The Minister of State for Education, Chukwuemeka Nwajiuba, said this at the daily Presidential Task Force on COVID-19 briefing in Abuja on Tuesday.
Both examinations were slated for May and June 2020.
The minister said that 15 states had already commenced electronic learning for pupils on their local television and radio channels following the stay-at-home orders of the federal and several state governments.
Nwajiuba appealed to parents to cooperate with the government to ensure that their children were made available to learn at the designated hours and channels.
The minister said the government was looking at what to do for schools to reopen.
According to him, nobody can reopen schools until all efforts have been coordinated by the government.
He said: “We have announced that WAEC and NECO for the year have been postponed. This postponement is indefinite at the moment. We will also be looking at what we will do for schools to reopen. As you recall, we asked that schools be vacated in the last part of March 2020 as soon as this pandemic broke out.
“The lockdown in various parts of the country will definitely affect whether students and teachers come to school or not. So nobody can reopen schools until we have coordinated all efforts. We are also asking parents to help us.
“We have made provisions available online. The Directorate of Information and Communication Technology in conjunction with the Universal Basic Education Commission, the coordinating agency, will anchor an alliance with State Universal Basic Education Boards in all the states so that they can key into our design.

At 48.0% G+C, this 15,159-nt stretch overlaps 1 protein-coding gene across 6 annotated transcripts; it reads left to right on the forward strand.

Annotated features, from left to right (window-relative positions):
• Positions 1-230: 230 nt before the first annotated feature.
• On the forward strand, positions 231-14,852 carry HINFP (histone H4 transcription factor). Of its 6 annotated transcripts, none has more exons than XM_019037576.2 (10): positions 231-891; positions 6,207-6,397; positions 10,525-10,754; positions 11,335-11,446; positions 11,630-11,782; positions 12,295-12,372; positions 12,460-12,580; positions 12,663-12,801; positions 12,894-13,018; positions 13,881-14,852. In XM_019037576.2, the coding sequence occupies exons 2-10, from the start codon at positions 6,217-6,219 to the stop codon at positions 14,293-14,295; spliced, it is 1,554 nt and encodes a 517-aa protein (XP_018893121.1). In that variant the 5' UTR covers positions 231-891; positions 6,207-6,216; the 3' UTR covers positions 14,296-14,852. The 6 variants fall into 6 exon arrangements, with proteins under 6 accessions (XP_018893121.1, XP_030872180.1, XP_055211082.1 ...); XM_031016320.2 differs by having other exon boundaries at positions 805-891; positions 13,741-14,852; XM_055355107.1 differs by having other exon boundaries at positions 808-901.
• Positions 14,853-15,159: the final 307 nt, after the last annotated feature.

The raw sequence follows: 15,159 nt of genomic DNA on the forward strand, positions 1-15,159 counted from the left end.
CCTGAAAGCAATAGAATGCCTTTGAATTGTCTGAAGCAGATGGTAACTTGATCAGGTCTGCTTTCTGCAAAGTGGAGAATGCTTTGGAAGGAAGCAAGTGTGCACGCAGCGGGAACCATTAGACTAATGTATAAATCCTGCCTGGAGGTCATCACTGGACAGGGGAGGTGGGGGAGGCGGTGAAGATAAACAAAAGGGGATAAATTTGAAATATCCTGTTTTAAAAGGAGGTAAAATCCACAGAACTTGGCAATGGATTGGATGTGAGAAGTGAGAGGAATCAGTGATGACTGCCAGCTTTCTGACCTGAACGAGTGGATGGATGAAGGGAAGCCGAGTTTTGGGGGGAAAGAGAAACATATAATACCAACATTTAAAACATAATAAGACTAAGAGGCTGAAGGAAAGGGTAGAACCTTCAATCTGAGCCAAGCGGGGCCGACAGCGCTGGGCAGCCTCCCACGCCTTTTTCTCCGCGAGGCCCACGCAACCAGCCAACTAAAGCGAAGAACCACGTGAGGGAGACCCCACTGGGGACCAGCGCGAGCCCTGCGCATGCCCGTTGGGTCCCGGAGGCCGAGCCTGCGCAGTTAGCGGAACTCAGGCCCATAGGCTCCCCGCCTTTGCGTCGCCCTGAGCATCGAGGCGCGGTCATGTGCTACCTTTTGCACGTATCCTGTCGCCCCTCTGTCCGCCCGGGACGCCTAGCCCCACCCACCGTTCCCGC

“About 15 states have already commenced learning via different channels that are available in their states, mostly local TV and radio. All the programmes they are running are approved by the Nigerian Educational Research and Development Commission. Some of those states are Anambra, Lagos, Kaduna, Ondo, Edo, and Ogun. There are different education programmes for different times.”
The minister said the biggest challenge of the government was how to reach pupils who are living in rural communities without devices to learn.
“Our biggest challenge is how to reach children who do not have devices. We re working with the Federal Radio Corporation of Nigeria to install some of that for primary and secondary school students,” he added.